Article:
by Rob Williams on November 28, 2011 in Processors
To those looking to build the biggest, baddest high-end PC around, the wait for Sandy Bridge-E was no doubt painful. But, it’s finally here, and much to our expectations, Intel has once again solidified its position as the performance leader. So let’s take a look at what it offers, and compare it to the i7-990X, i7-2600K and AMD FX-8150.
As its name suggests, Sandy Bridge-E (‘E’ as in Extreme) isn’t that different from the original Sandy Bridge released this past January. The most notable change actually comes in the form of a removal, with Intel lobbing off its integrated graphics processor (IGP).
It’s hard to fault the company for that decision. Much like the reason for not including a cooler with the CPU, it’s highly unlikely that many people will even notice an IGP gone. Not to mention, the die is big enough as is without it. There is a small caveat, however – Intel’s own QuickSync technology will not be possible on this platform. Whether that will matter to many people, I’m unsure.
Aside from the removal of the Intel HD Graphics processor along with some slight rearranging, little has changed with regards to the die. To accommodate more than four cores, Intel has placed the shared L3 Cache to sit in the middle of the two groups of four cores, while the queue and I/O has been placed on top, and memory controller on bottom.
With the goal of increasing performance by improving efficiency, Intel introduced a ring-style interconnect on the original Sandy Bridge that allowed key CPU components the ability to work better with each other. That remains on Sandy Bridge-E, with the CPU cores, L3 Cache and integrated memory controller (IMC) all getting in on the interconnect action.
Sandy Bridge-E is an architecture that’s inherently designed to support 8 cores, 16 threads and 20MB of L3 Cache, but as the die shot above shows, two of these cores are disabled on launch products. If that seems odd, it’s because it kind of is. Could Intel be planning an 8-core variant in 2012? At this point, it’s hard to say.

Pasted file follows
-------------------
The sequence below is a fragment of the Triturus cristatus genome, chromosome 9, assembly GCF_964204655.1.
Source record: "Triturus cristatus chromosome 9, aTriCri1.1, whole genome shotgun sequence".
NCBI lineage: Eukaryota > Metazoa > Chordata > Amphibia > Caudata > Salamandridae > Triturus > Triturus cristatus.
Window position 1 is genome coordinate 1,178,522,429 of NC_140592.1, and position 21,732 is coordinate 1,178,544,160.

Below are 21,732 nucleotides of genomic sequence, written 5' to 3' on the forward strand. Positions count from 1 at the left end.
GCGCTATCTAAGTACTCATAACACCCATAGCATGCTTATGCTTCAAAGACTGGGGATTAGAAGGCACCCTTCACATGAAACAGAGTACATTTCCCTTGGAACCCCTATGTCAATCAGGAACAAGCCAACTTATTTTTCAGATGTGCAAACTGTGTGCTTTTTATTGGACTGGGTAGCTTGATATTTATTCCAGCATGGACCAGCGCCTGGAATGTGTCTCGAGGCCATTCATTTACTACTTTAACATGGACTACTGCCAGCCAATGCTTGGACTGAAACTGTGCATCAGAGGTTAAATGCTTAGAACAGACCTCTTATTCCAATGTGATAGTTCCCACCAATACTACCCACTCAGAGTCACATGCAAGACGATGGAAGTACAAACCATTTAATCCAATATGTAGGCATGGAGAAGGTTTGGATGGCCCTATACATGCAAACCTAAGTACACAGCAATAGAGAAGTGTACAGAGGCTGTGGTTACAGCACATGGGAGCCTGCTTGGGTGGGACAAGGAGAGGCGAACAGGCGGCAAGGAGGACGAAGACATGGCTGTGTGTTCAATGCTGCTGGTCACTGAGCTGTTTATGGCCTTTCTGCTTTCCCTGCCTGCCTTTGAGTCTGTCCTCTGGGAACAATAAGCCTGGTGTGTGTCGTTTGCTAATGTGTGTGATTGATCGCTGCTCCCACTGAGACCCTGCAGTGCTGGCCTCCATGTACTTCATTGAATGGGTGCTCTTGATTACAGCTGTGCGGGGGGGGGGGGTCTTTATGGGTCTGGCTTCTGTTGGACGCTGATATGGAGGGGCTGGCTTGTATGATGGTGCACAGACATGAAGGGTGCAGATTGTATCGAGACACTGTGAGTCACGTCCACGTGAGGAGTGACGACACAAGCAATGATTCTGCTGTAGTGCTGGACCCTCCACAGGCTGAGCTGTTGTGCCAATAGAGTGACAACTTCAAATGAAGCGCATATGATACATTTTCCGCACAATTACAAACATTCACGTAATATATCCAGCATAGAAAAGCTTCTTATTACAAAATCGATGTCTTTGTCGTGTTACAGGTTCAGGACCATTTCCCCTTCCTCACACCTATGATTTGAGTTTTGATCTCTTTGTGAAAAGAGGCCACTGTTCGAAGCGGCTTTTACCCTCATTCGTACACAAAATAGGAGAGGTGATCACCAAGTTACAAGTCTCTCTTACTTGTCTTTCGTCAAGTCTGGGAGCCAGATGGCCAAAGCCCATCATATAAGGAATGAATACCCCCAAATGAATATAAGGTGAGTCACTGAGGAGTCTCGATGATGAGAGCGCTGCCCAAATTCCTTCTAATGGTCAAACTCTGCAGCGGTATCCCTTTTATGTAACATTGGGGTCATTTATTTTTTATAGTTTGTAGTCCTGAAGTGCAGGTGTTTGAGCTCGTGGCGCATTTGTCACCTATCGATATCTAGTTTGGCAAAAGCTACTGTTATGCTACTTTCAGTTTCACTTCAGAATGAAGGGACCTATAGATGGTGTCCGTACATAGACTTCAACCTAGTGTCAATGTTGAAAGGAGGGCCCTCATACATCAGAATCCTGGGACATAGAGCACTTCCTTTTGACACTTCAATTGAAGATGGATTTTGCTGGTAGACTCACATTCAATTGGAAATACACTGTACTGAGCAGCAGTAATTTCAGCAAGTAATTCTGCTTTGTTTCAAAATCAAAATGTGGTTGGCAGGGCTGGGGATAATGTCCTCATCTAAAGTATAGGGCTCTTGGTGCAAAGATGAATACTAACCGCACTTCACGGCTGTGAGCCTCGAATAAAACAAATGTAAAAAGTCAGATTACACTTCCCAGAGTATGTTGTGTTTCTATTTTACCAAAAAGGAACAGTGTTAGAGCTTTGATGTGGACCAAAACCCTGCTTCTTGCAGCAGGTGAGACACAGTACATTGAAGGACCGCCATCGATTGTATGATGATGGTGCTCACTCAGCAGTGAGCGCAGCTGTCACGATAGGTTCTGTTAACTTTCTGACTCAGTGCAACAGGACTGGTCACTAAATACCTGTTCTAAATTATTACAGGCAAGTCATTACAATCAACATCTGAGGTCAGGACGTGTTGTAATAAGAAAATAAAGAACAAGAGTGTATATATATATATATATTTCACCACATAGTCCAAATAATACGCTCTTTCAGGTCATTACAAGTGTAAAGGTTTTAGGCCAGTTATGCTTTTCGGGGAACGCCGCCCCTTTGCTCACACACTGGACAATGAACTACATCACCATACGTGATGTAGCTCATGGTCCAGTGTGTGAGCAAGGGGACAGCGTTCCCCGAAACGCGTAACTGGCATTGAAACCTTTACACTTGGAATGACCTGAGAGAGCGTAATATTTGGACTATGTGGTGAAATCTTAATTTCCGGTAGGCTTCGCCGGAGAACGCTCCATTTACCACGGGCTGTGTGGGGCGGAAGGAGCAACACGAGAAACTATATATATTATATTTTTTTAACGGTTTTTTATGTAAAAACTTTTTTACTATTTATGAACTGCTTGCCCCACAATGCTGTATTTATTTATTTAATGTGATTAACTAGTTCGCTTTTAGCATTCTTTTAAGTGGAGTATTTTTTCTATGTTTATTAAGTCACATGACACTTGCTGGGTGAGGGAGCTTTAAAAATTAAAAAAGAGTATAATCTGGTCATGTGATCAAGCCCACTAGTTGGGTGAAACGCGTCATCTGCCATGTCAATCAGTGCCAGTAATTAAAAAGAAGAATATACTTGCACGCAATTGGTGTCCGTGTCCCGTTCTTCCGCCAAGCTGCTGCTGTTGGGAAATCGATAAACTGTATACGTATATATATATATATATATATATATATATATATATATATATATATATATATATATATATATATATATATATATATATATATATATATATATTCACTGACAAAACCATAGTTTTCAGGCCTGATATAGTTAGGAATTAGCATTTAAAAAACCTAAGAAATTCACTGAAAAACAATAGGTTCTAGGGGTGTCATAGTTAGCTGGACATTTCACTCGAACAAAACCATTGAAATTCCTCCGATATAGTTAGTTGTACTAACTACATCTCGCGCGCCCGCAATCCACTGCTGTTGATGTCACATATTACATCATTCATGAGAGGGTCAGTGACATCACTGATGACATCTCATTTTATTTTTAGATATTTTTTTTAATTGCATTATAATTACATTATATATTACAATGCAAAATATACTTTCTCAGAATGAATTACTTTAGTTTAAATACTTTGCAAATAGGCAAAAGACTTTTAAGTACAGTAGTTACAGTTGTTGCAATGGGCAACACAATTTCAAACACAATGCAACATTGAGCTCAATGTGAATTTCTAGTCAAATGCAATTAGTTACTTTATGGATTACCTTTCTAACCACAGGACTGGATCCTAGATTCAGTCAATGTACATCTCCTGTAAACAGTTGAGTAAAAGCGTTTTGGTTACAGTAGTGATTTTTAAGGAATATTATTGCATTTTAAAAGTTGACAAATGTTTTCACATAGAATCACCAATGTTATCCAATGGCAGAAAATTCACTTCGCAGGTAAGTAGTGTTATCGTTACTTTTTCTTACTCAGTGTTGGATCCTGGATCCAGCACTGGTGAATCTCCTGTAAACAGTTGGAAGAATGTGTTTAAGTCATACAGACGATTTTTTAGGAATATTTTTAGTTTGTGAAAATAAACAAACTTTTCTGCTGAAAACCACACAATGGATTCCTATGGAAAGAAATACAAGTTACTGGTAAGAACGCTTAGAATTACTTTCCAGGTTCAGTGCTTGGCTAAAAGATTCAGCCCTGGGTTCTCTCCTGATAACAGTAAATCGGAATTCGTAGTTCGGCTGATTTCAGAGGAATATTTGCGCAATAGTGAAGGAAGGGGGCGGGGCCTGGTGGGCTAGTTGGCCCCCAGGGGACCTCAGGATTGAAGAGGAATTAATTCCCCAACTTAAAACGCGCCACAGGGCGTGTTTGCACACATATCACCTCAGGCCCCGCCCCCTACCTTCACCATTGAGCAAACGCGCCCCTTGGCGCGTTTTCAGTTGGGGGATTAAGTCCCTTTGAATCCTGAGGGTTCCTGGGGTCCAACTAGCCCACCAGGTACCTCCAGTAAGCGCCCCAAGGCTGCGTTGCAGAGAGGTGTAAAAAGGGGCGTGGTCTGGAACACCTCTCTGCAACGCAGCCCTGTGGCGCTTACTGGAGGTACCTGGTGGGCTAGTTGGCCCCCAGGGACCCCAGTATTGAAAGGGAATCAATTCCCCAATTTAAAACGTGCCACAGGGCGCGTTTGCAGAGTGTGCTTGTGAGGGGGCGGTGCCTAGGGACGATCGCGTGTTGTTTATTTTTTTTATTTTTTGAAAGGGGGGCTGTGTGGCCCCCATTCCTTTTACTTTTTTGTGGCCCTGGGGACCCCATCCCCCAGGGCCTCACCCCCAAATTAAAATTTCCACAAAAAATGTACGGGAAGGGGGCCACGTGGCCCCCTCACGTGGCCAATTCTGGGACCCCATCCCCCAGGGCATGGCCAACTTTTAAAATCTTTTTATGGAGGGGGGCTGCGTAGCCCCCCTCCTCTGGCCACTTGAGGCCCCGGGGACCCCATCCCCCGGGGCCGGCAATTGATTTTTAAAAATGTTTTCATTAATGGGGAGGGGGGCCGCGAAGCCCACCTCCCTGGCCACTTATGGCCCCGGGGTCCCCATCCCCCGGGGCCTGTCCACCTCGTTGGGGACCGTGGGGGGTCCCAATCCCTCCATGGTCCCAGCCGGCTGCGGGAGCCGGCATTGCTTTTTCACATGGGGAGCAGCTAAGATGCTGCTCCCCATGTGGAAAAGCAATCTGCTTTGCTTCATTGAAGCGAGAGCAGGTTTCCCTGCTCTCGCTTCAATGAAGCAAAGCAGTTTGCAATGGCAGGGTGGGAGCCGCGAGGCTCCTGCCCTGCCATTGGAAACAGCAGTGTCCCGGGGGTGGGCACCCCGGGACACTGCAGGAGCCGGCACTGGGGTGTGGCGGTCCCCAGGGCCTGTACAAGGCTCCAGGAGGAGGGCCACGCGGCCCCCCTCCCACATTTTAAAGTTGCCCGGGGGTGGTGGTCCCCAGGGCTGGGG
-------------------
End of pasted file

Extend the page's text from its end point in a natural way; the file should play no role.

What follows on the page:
The company is slated to release server variants of Sandy Bridge-E in early 2012 that feature 8 cores and 20MB of Cache, so yields clearly aren’t the problem here. What is? Two scenarios come to mind. Intel either couldn’t assure total stability at the clock speeds it wants in an enthusiast part on an 8-core offering, or it became a battle of having to adhere to its traditionally strict TDP limit of 130W.
As it is, rumor has it that Intel’s 8-core SB-E server variants will not include the Turbo feature at all, and that the top-end part will sit at 3.0GHz. That’s a far cry from the 3.3GHz base clock for the i7-3960X and its 3.90GHz Turbo. Likewise, the top-end server part that will use Turbo is essentially 1:1 with the i7-3960X.
That all said, it’s impossible to predict Intel’s next move here. While it would be possible to release an eight-core part with scaled-back frequencies, that would automatically make the offering look odd compared to the i7-3960X’s higher clocks. It’s an interesting trade-off.
But, let’s get onto other things, shall we? In addition to its six-core likeness, Gulftown offered something else that Sandy Bridge couldn’t: the ability to use dual graphics cards at x16. Sandy Bridge-E carries that ability over and officially supports up to three GPUs at x16/x16/x8, four GPUs at x16/x8/x8/x8 and five GPUs at x16/x8/x8/x4/x4.
I don’t want to get too far off track, but prior to Sandy Bridge-E’s launch, NVIDIA shared some information that surprised me. It seems that with the X79 platform as a whole, along with the ability to run three graphics cards at x8 or higher, 3-way SLI will see up to a 30% performance boost on a PC with the Core i7-3960X processor compared to an X58 machine with the Core i7-975 (six-core vs. quad-core, but I don’t think that matters). Interesting stuff. It’s clear that no other platform will be able to accelerate the multitude of console ports in 3-way SLI as X79!
Back to the chipset. With X58, Intel introduced a triple-channel memory controller, and where bandwidth was concerned, there was just no comparison. Depending on the configuration, we saw a bandwidth boost of about 100% compared to a dual-channel implementation. With X79, Intel bumps the IMC up to a quad-channel, capable of delivering unparalleled memory bandwidth – a theoretical 51.2GB/s when using the maximum officially-supported DDR3-1600 modules.
All of the other chipset features are typical and expected. There are 8x PCIe lanes at 1GB/s each, a total of 14 USB 2.0 ports, integrated NIC, 2 SATA 6Gb/s ports, 4 SATA 3Gb/s ports, and the latest iteration of Intel’s Rapid Storage Technology (3.0).
As always, Intel is releasing a flagship motherboard with this launch. Codenamed “Siler”, the DX79SI aims to be the ultimate enthusiast board. Though the X79 chipset doesn’t support USB 3.0, Intel includes two such ports on here anyway, along with 6 USB 2.0 ports, dual Intel LAN ports, full audio, a CMOS reset button on the back and triple x16 PCIe slots.
While not as important as the board itself, Intel has pushed out its coolest box art yet with this one:
All of our Core i7-3960X benchmarking was conducted on the DX79SI, although my experience with the board is mixed. There were a couple of niggles that lead me to believe that we’ll be seeing a fair number of EFI updates in the future. Intel remains committed to its motherboard solutions, however, so things should only get better.